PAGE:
One of the most important steps when buying a home is to have it inspected. The inspection can reveal problems as well as give the buyer peace of mind. Here are 10 attributes a prospective homebuyer should seek in a home inspector.
1. Thoroughness: According to home inspector Timothy Ebert of At Home Inspections, which serves suburban Chicago, a good question to ask is: How long will the inspection take? “If they proudly say they will be out of there in an hour or less, you might want to hang up,” Ebert said. On the other hand, a home inspector who questions a prospective buyer about the property to figure out how long to allow for the inspection probably is someone to consider.
2. Willingness to let the client attend the inspection: It is important the customer be allowed to come to the inspection. This gives the inspector an opportunity to make sure the client knows everything that is relevant about the home.
3. Ability to provide a useful report: When the inspection is over, the customer typically receives a report detailing any problems. Rather than basing one’s opinion of an inspector on the length of the report, Ebert suggests looking at how the report is written. “Reports can be very long and very detailed (or not),” he said. “Long and detailed is not a bad thing, but is there a summary? Are there photos? Is the format easy to read? Personally, if I were the customer, I would expect all three.”
4. Proper credentials: A customer should make sure to ask whether the home inspector is licensed in that state. Prospective homebuyers also should check to see whether the inspector belongs to a national organization, such as the American Society of Home Inspectors, which requires a minimum of 250 inspections to certify an inspector.
5. Experience: Although experience alone does not guarantee a quality inspection, it can be a way to weed out someone who does not do home inspections full time.
6. Excellent customer service: Ebert said asking questions is the best way to find out whether a home inspector has the customer’s best interests in mind. The inspector should be responsive to a customer’s questions, explain the issues in detail and use words the customer can understand.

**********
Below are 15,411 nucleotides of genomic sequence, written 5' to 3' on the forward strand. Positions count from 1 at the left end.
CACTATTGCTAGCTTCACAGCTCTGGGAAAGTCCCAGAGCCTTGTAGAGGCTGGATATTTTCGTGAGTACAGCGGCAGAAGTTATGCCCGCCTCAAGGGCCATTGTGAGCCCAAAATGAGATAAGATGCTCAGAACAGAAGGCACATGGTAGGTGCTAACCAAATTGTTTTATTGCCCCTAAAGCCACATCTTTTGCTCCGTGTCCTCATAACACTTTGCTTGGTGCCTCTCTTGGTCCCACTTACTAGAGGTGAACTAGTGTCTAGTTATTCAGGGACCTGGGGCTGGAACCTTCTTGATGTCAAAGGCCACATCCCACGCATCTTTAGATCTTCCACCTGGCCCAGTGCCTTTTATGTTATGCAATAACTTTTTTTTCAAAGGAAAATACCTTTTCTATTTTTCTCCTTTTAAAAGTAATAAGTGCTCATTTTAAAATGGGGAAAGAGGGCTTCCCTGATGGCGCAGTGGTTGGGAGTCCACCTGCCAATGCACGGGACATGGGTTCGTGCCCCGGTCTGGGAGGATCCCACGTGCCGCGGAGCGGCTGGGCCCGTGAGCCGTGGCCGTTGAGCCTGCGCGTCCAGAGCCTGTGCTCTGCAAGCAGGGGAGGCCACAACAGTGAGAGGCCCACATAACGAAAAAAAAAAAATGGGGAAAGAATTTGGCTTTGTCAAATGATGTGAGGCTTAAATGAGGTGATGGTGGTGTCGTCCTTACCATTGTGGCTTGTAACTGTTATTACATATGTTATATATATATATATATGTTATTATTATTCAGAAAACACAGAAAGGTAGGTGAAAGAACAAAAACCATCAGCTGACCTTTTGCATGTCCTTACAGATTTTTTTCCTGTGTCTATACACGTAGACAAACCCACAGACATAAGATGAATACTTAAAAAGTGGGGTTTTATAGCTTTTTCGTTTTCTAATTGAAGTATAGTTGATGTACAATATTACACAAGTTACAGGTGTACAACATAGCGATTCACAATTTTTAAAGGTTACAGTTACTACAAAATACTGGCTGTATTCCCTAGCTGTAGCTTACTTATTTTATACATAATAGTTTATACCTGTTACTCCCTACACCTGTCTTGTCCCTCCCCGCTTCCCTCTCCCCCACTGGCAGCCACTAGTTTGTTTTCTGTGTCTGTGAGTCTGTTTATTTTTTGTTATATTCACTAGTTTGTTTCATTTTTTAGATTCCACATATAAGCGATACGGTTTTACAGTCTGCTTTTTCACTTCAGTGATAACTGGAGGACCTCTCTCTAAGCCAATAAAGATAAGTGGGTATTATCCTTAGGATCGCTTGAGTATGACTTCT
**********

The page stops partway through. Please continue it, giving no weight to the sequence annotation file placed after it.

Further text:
7. Good reviews: A prospective homebuyer can ask his Realtor to recommend a home inspector, but the most reliable recommendations often come from previous customers who have worked with an inspector. Check with friends who recently have bought homes.
8. Insurance: The customer should make sure the home inspector is insured. Without insurance, if the home inspector is injured during the inspection, the homeowner could get sued, said Stephen Gladstone, a Connecticut home inspector and author of “The Field Guide to Home Inspections” in a recent U.S. News & World report story.
In addition, the inspector should carry Professional Liability Insurance that will cover the home inspector in case they miss something on an inspection and are brought into a lawsuit because of negligence.
9. Proper equipment: Modern equipment can include electrical circuit analyzers, electronic carbon monoxide and fuel gas analyzers, digital moisture meters and digital cameras to document findings, according to an online article published by DSP Structural Consultants of Rochester, Minn.
10. Knows his limitations: A good home inspector knows when to suggest another professional. For example, there are no standards of practice that require home inspectors to go onto a roof to inspect it. It is recommended only if it is safe to do so and won’t damage the roof covering. If it is unsafe or not accessible by a 17’ ladder, the inspector should suggest the client hire a roofing company to check the exterior roof, making sure to properly document in their report how they viewed the roof and if recommended a professional.
What other traits make a great home inspector? Let us know in the comments below.
Kristin is the Marketing Director at AHIT. She has authored content for numerous real estate brands, and managed corporate communications for a public real estate company. She is passionate about the home inspection and real estate industries, and loves digging into research to provide insights that empower home inspectors and real estate agents in their businesses.